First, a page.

5 Things You Can Get for FREE at a U-Pick Farm! | momadvice.com The U-Pick Season has begun. It’s during this time of the year that my entire family gets excited to hit the u-pick farms and indulge in the juiciest, sweetest candy that we’ve been dreaming about since the summer before. You see, in my family we intentionally eat fresh fruit in its season. Sure, we can buy fresh berries in the winter months, but they’re void of flavor and anything good that it was created to have. So instead we wait patiently, salivating for that first juicy bite of the sweetest strawberry picked in June. 5 Things You Can Get for FREE at a U-Pick Farm! | momadvice.com Or the pucker of a tart cherry, ready to be made perfectly sweet when made into pies or  jam. 5 Things You Can Get for FREE at a U-Pick Farm! | momadvice.com As the strawberries dwindle down from large, juicy berries that can fit into the palm of your hand to the smallest of cones, still sweet and great for jam, blueberries and raspberries surge into season in the sweltering heat of July and August. 5 Things You Can Get for FREE at a U-Pick Farm! | momadvice.com Again, my family hits the u-pick farms to gather as many buckets of fruit that we can that will eventually be made into jam, pies, and sprinkled in our pancakes throughout the winter. As much as we enjoy the flavors in freshly picked fruit grown locally by family farmers, we really enjoy that we not only save money by picking our own fruit and purchasing it in bulk but also that we’re able to get the following 5 things for FREE. 

1. You Can Get a FREE Sense of Community!

5 Things You Can Get for FREE at a U-Pick Farm! | momadvice.com To my family, community is important. Supporting one another in our endeavors and celebrating with each other in everything good that nature provides teaches us to respect and be mindful of creation and in each other.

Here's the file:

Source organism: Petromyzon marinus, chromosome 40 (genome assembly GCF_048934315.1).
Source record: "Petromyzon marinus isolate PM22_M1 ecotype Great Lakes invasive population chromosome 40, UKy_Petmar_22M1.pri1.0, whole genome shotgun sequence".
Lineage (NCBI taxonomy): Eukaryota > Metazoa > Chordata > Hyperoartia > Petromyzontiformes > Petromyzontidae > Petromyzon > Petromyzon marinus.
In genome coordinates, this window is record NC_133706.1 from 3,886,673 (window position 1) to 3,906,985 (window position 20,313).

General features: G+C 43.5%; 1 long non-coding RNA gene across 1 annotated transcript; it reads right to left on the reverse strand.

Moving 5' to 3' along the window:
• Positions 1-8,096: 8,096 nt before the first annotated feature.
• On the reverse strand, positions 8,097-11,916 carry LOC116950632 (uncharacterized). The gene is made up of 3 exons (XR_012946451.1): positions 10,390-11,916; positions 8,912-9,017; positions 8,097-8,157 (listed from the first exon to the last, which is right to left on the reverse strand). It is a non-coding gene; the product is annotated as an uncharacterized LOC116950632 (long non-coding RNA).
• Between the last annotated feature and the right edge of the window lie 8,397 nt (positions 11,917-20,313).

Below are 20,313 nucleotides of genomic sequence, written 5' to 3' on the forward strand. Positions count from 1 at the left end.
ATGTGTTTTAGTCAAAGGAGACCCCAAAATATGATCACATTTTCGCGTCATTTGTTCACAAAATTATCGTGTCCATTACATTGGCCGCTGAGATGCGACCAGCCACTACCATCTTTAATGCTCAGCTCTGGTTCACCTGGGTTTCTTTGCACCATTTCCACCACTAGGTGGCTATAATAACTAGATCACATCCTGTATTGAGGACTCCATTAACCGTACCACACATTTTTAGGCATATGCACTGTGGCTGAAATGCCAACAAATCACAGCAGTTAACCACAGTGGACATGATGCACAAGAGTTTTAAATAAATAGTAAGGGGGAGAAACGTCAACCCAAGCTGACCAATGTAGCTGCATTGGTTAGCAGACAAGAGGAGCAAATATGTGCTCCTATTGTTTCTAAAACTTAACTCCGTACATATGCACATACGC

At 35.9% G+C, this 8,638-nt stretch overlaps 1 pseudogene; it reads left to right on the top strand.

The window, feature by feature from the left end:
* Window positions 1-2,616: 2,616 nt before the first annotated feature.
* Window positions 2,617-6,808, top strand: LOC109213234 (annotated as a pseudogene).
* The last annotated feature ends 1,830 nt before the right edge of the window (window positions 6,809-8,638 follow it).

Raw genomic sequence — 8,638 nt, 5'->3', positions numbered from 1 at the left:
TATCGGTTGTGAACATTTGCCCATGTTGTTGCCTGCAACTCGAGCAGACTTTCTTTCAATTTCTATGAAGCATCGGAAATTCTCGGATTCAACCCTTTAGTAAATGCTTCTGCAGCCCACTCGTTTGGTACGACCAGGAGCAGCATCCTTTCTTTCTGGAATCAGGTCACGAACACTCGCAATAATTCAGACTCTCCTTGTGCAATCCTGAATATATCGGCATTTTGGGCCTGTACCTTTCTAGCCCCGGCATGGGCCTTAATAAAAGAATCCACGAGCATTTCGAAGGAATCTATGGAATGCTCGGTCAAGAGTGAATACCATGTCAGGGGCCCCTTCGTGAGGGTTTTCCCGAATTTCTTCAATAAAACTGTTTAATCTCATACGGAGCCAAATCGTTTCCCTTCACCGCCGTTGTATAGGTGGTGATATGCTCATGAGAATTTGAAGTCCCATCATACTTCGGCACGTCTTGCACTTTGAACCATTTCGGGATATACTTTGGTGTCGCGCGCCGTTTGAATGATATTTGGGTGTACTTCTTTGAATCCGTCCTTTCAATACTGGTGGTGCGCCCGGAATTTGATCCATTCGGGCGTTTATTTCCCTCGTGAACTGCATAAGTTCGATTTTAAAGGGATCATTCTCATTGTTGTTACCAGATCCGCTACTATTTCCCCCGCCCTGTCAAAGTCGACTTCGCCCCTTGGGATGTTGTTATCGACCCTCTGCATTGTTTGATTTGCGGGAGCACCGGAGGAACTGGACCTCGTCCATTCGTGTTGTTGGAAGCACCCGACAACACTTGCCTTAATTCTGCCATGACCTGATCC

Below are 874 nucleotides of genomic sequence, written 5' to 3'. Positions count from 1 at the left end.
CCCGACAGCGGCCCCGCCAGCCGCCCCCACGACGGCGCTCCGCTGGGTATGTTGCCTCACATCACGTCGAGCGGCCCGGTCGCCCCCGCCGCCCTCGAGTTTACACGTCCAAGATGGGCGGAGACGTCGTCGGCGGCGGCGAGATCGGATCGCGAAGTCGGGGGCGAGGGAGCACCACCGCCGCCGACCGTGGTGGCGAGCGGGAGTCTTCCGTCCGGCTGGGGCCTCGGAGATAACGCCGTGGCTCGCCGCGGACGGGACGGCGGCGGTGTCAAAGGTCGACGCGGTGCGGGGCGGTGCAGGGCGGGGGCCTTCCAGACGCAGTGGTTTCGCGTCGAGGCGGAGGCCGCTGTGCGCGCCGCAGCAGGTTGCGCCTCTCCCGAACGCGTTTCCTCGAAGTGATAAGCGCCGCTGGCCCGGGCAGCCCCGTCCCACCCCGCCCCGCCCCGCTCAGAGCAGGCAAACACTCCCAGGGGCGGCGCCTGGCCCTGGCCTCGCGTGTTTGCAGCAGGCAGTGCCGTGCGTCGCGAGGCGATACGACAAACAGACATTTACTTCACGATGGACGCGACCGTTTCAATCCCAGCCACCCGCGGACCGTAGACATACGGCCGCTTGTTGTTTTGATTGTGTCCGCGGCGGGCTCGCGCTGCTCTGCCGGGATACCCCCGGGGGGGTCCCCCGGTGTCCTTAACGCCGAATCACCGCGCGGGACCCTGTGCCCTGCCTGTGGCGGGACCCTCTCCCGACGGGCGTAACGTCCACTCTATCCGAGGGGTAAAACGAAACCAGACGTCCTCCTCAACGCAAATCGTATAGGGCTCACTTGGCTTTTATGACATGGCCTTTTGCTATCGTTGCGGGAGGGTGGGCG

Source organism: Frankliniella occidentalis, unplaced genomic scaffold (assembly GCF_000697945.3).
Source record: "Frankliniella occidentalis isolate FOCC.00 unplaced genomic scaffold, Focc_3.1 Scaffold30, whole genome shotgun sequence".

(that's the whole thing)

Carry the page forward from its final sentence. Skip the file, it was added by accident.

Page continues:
2. You Can Capture FREE Memories That Will Last a Lifetime!

5 Things You Can Get for FREE at a U-Pick Farm! | momadvice.com One of the things that I most enjoy about heading out to the u-pick farms is the opportunity to spend intentional time with my family. As most children do, they come up with their own stories, their own thoughts on what they can make with the fruits of their labor, and all sorts of other sweet sayings that I’ve been able to capture in my memory… forever.

3. You Can Get a FREE Family Outing with FREE Berries As You Pick!

5 Things You Can Get for FREE at a U-Pick Farm! | momadvice.com Visiting a u-pick farm with your family makes a great FREE outing. The kids have fun and what they enjoy the most is being able to eat berries as they pick. Now, I’m not sure exactly what the written rule is about eating while you’re picking but seriously, when you have kids, it’s going to happen… and they’re going to love it!

4. You Can Get a Tan and a Great Workout for FREE!

5 Things You Can Get for FREE at a U-Pick Farm! | momadvice.com It’s true, you can get a free tan and great workout while picking fruit. Squats while your picking, heavy buckets and trays filled with fruit works the biceps, and on top of that, you’ll be doing a lot of walking up and down rows. After an hour, I’d say you just had a great workout and you’ll be tan to boot!

5. You Can Get a FREE Therapy Session!

5 Things You Can Get for FREE at a U-Pick Farm! | momadvice.com There is nothing that relaxes me more than being outdoors in the natural world. Visiting a u-pick farm can be meditative and therapeutic and in my opinion, is a great way to de-stress from the busyness in our lives. I’ve been known to leave the kids with a sitter in order to pick some berries alone to unwind and enjoy a bit of peace and quiet while picking berries for my family. In order to find a local u-pick farm near you, visit localharvest.org or visit your farmers market and ask some of the local vendors. I’m sure they’ll be able to steer you in the right direction.

Have you ever visited a u-pick farm? Tell me, what’s your favorite fruit to pick at u-pick farms.

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A Self Crusting, Dark Leafy Green Quiche Recipe

Monday, May 26th, 2014